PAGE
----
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Language and authoritarianism

May 11, 2017

No matter how often Trump changes course, fails on his promises, or by keeping them, hurts his own supporters (eg, by bolixing their retirement), he can keep the larger part of his base so long as he treats their perceived enemies as his enemies. It doesn’t take eloquence to do that. Barely articulate bullying is quite suited to the purpose. George Will correctly characterizes Trump’s language, but misses how well it suits the reactionary times. And Will fails to take any responsibility for decades of preaching to the flock that liberals and modernity are the enemy always to fight.

We are in the salad days of the Trump presidency. Its worst scandals and crises are yet to come. Charles Krauthammer explains the linguistic risk Trump poses in foreign affairs. Trump-speak already is known for the difficulty it poses to translators.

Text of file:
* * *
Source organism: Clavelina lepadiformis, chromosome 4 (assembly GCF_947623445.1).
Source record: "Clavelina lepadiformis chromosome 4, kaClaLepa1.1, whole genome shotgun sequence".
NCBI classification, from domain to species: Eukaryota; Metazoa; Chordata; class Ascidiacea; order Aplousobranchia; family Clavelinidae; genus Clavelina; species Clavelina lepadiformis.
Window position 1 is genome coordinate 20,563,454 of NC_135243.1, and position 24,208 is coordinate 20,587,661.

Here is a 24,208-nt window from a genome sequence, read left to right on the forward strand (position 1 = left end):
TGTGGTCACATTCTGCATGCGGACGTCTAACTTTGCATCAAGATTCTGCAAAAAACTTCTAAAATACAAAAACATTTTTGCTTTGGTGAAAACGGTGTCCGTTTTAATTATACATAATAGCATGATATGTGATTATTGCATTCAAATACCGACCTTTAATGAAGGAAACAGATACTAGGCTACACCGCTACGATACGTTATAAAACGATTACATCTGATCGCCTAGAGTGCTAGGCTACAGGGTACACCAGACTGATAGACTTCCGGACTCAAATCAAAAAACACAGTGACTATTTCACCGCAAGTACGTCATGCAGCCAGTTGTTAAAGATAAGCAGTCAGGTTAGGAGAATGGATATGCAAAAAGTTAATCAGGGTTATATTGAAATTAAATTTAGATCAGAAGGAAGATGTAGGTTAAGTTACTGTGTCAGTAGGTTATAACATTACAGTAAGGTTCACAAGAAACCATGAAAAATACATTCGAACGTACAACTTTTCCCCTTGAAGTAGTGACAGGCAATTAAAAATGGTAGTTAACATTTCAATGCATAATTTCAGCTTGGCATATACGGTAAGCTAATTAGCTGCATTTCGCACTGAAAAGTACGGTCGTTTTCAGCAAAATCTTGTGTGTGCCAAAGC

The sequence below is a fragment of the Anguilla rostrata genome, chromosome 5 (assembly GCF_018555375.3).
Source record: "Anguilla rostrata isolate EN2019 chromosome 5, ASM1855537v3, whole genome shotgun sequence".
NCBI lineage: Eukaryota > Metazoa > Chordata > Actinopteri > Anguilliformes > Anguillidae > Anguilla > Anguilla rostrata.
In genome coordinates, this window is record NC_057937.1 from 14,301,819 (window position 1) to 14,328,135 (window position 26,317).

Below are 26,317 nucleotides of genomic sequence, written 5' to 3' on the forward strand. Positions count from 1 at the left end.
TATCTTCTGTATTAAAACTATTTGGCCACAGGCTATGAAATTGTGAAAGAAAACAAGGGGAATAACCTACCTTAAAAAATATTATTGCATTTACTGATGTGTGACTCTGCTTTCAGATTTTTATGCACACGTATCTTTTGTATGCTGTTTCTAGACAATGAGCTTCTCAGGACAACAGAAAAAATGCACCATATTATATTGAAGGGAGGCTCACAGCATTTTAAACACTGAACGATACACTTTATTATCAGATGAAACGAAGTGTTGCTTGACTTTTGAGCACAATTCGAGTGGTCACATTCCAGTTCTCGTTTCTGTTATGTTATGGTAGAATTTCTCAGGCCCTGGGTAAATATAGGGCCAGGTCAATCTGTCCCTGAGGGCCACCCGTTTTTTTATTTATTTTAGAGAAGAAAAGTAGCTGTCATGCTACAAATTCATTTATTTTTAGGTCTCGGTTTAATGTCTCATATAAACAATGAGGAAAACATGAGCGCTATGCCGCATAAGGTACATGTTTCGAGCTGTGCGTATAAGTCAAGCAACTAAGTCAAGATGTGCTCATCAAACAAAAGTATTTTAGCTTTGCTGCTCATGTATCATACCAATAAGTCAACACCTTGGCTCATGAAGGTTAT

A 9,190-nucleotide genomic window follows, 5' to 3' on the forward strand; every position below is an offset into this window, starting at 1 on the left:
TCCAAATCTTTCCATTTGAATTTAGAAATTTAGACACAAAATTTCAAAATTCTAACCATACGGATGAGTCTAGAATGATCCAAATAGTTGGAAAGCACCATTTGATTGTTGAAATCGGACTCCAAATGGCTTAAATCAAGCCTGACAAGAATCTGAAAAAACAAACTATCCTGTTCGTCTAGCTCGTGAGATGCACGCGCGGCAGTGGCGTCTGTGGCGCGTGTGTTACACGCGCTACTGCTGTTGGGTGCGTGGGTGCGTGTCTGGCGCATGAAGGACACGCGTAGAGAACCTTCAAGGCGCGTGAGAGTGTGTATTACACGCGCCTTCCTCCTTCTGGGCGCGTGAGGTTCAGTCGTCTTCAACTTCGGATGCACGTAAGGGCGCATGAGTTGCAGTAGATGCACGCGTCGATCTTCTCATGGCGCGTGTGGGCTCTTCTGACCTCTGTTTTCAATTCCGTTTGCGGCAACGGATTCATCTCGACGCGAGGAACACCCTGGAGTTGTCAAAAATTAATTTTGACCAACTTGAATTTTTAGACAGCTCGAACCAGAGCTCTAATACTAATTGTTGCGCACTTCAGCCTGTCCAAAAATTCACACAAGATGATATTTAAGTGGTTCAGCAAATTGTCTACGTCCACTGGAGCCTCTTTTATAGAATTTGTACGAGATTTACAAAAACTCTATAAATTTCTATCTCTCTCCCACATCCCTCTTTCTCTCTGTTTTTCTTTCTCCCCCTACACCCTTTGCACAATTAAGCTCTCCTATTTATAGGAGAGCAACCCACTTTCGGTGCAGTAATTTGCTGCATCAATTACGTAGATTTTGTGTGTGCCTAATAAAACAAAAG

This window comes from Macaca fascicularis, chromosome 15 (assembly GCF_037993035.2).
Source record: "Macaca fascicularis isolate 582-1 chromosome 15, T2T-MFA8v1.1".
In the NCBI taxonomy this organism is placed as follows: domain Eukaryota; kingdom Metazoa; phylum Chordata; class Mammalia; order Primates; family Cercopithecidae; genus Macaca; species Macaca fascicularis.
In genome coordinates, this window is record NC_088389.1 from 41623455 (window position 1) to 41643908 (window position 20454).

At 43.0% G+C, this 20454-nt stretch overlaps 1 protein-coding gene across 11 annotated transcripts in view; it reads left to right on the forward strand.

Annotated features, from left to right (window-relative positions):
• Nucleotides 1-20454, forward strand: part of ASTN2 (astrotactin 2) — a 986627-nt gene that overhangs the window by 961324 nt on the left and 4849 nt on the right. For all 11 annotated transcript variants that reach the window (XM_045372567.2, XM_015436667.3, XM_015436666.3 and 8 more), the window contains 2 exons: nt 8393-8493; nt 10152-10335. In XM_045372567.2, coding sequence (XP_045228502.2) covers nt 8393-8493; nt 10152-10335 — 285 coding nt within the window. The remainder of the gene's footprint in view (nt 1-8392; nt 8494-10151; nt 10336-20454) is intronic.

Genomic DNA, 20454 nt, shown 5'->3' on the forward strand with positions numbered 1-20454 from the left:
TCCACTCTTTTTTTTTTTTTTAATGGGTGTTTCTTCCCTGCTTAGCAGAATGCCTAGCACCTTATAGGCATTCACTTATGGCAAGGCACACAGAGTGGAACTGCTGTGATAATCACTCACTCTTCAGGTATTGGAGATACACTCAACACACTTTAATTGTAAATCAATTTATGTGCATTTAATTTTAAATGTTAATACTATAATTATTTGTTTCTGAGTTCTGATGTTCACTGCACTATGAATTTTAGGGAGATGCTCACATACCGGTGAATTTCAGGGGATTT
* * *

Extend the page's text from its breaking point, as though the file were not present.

Trump-speak has its defenders:

Trump has developed an effective way to reach you and me. We understand his private code, which leaves liberals foaming at the mouth. They really don’t get what he says – because, for one thing, they never listen to conservative talk radio. About half of American voters have listened to Limbaugh and all the others over decades, on and off, enough to get the basic language. Trump has to say only half a sentence, and we know how to fill in the rest.

Orwell could not have put more fitting words into the mouths of acolytes. Trump rode to power on a movement he found, not one he built. The movement was there, with its own shamans and cultic language. So far, their desire for a bossman has exceeded Trump’s authoritarian instincts.

So far.


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